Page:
Finally, religious cultures indirectly affect commerce and trade through their influence on institutions such as social traditions, customs, laws, government and other organizations. For many of the same reasons that the direct influence of religious culture may, or may not, make a country’s government, laws, regulations, social customs, and traditions supportive of international trade. In summary, theory and evidence give us an ambiguous picture of how a religious culture in general [...] is likely to affect international trade
Trade-enhancing networks and religions
Only two religions, Buddhism and Judaïsm, have positive direct and indirect institutional effects as well as trade-enhancing network effects. That Buddhism is so positively and consistently correlated with international trade would not surprise Lal (1998), who argues that the examples of Japan after World War II, and China, India, and many other Asian economies more recently, prove that rapid economic growth can be achieved in non-Western societies.
Judaïsm’s positive network effect suggests that Jewish traders may still form implicit networks, that expand international trade, not unlike the Jewish Maghribi traders 1,000 years ago as described by Greif (1989, 1993).
The result that the Hindu culture does not generate any noticeable network effect is surprising, given the Hindu Diaspora throughout Asia, Africa and the Caribbean. Perhaps the mixed results are driven by the remnants of the Hindu culture’s divisive catse system, or, aus Uppal (1986) and Eisenstadt (1968) note, the culture’s lack of a single unifying written doctrine.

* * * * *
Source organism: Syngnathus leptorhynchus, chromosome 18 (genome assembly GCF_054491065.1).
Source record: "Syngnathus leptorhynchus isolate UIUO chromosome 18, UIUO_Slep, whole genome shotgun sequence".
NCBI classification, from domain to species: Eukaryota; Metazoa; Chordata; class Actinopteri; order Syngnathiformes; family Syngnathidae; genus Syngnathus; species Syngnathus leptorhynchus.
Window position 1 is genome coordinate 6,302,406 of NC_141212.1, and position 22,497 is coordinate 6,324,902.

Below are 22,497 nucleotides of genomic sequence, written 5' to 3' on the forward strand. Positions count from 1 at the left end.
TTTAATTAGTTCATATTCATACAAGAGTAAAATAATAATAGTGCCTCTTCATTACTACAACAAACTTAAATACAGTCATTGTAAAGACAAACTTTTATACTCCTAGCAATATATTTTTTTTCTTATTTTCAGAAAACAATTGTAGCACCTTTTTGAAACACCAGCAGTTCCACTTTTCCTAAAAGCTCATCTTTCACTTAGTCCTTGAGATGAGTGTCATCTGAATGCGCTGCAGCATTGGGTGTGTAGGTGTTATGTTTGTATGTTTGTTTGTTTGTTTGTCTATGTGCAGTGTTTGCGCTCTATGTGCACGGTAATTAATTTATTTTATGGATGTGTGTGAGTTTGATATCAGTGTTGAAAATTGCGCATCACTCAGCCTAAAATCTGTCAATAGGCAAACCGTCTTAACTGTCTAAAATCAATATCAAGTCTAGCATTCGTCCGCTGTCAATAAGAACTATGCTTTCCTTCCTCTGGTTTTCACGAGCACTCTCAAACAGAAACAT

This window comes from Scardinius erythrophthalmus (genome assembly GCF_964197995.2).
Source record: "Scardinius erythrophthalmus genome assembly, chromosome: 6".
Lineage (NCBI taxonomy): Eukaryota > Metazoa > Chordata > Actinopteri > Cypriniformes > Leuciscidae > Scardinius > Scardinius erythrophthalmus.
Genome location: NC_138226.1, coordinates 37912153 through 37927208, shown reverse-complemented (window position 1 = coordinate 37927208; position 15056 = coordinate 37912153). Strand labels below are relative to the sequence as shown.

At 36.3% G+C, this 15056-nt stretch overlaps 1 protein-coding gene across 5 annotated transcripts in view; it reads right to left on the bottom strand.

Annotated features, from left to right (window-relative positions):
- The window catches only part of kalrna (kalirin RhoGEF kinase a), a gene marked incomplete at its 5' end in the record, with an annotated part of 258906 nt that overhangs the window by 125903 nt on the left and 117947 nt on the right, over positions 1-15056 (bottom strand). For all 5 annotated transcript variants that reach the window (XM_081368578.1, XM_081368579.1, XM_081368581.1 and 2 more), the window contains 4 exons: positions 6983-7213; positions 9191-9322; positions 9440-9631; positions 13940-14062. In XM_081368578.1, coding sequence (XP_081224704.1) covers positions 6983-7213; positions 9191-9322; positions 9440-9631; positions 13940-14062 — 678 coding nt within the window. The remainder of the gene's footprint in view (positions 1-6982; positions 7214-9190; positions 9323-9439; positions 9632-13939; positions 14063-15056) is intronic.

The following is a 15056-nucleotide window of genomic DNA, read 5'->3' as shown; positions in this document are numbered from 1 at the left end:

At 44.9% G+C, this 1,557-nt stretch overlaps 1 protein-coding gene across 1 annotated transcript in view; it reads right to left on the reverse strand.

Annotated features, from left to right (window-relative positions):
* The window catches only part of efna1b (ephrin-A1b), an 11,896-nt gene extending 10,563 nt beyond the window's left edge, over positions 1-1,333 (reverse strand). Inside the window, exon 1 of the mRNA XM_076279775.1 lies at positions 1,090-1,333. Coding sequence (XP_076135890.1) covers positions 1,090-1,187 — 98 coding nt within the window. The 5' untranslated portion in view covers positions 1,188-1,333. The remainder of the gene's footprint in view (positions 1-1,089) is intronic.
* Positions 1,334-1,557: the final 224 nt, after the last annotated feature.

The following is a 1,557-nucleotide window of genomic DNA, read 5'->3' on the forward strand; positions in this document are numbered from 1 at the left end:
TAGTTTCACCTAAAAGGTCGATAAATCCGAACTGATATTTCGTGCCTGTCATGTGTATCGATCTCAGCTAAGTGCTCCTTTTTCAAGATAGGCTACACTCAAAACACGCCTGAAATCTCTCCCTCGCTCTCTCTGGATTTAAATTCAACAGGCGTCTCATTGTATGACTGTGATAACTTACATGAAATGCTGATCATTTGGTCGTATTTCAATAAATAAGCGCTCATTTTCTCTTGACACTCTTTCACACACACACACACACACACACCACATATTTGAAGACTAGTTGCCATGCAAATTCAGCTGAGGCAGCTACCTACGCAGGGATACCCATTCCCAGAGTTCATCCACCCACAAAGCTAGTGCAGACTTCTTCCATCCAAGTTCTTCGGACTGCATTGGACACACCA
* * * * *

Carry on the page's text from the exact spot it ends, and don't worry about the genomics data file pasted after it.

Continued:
It is difficult to explain why Roman Catholicism, Orthodox Catholicism, and Protestantism, the three Christian religions in our sample, do not provide strong direct institutional support for international trade. The three Christian religious cultures have positive indirect effects on trade through their influence on other institutions that enhance bilateral trade, which may be a very important contribution by those religions in that part of the world where seculairsm and individualism are also strong cultural traditions.
This finding that, indirectly, Protestantism is likely to have inspired other institutions that encourage international trade is supportive of Weber’s (1905) hypothesis that Protestantism is instrumental in the growth of capitalist institutions.
Effects of cultural tendencies
Among the authors who have addressed Roman Catholicism’s direct economic incentives , Stulz and Williamson (2001) report that « Catholic countries protect the right of creditors less than other countries... ». Blum and Dudlet (2001) and McCleary (2002), argue that contactual defaults are more common in Roman Catholic countries because the Catholic sacrament of penance permits people to obtain pardons for their sins at any time and thus lowers the « cost » of violating a contarctual agreement.
Islam’s negative network effect is surprising. Unfortunately, the literature on the economic implications of Islam, such as Kuran (1995, 1997, 2004), Lal (1998), Nafissi (1998), and Noland (2003), provides no consistent explanation for why Islamic trade networks do not expand total trade. Perhaps Islamic networks are specially exclusive. [...]
Confucianism’s positive network effect confirms Rauch and Trindade’s (2002) findings of the important trade relationships among the ethnic Chinese communities in Singapore, Malaysia, Hong Kong, Taïwan, and Indonesia nmaintain [...]